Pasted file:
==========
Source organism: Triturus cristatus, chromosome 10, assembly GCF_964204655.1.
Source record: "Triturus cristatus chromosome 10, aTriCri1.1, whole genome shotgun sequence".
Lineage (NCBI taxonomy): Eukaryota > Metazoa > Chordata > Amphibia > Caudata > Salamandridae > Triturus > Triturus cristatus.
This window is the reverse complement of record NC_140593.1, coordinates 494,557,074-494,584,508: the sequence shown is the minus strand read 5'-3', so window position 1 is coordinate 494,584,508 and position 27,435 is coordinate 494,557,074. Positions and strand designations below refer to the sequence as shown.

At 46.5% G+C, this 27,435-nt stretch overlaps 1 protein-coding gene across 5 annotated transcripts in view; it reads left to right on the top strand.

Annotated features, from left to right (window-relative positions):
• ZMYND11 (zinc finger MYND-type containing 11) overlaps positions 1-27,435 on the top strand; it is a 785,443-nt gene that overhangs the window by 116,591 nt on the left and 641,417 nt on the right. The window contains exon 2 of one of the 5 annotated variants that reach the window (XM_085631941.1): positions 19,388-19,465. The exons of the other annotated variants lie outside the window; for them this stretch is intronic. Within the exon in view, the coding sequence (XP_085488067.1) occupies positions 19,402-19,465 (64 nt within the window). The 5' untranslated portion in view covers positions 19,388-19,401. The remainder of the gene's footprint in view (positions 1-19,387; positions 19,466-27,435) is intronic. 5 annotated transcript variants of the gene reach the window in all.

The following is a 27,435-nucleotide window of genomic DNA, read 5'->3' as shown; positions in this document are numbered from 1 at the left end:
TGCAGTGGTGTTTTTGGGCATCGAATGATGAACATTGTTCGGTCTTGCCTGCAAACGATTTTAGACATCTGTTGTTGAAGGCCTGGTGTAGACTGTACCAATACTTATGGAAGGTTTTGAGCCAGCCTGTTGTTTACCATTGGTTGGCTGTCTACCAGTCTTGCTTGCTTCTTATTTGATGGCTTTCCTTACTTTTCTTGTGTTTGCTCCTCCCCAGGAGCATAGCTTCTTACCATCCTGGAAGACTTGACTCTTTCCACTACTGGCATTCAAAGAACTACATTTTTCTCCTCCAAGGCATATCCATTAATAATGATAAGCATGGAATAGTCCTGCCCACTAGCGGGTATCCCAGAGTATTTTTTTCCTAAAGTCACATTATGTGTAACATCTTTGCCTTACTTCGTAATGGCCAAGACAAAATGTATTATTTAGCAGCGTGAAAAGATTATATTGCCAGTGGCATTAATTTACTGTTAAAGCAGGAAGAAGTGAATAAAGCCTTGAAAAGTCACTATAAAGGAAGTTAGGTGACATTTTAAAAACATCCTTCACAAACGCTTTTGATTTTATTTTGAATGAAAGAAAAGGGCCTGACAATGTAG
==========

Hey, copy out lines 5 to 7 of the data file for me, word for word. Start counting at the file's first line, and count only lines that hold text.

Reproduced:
At 46.5% G+C, this 27,435-nt stretch overlaps 1 protein-coding gene across 5 annotated transcripts in view; it reads left to right on the top strand.

Annotated features, from left to right (window-relative positions):
• ZMYND11 (zinc finger MYND-type containing 11) overlaps positions 1-27,435 on the top strand; it is a 785,443-nt gene that overhangs the window by 116,591 nt on the left and 641,417 nt on the right. The window contains exon 2 of one of the 5 annotated variants that reach the window (XM_085631941.1): positions 19,388-19,465. The exons of the other annotated variants lie outside the window; for them this stretch is intronic. Within the exon in view, the coding sequence (XP_085488067.1) occupies positions 19,402-19,465 (64 nt within the window). The 5' untranslated portion in view covers positions 19,388-19,401. The remainder of the gene's footprint in view (positions 1-19,387; positions 19,466-27,435) is intronic. 5 annotated transcript variants of the gene reach the window in all.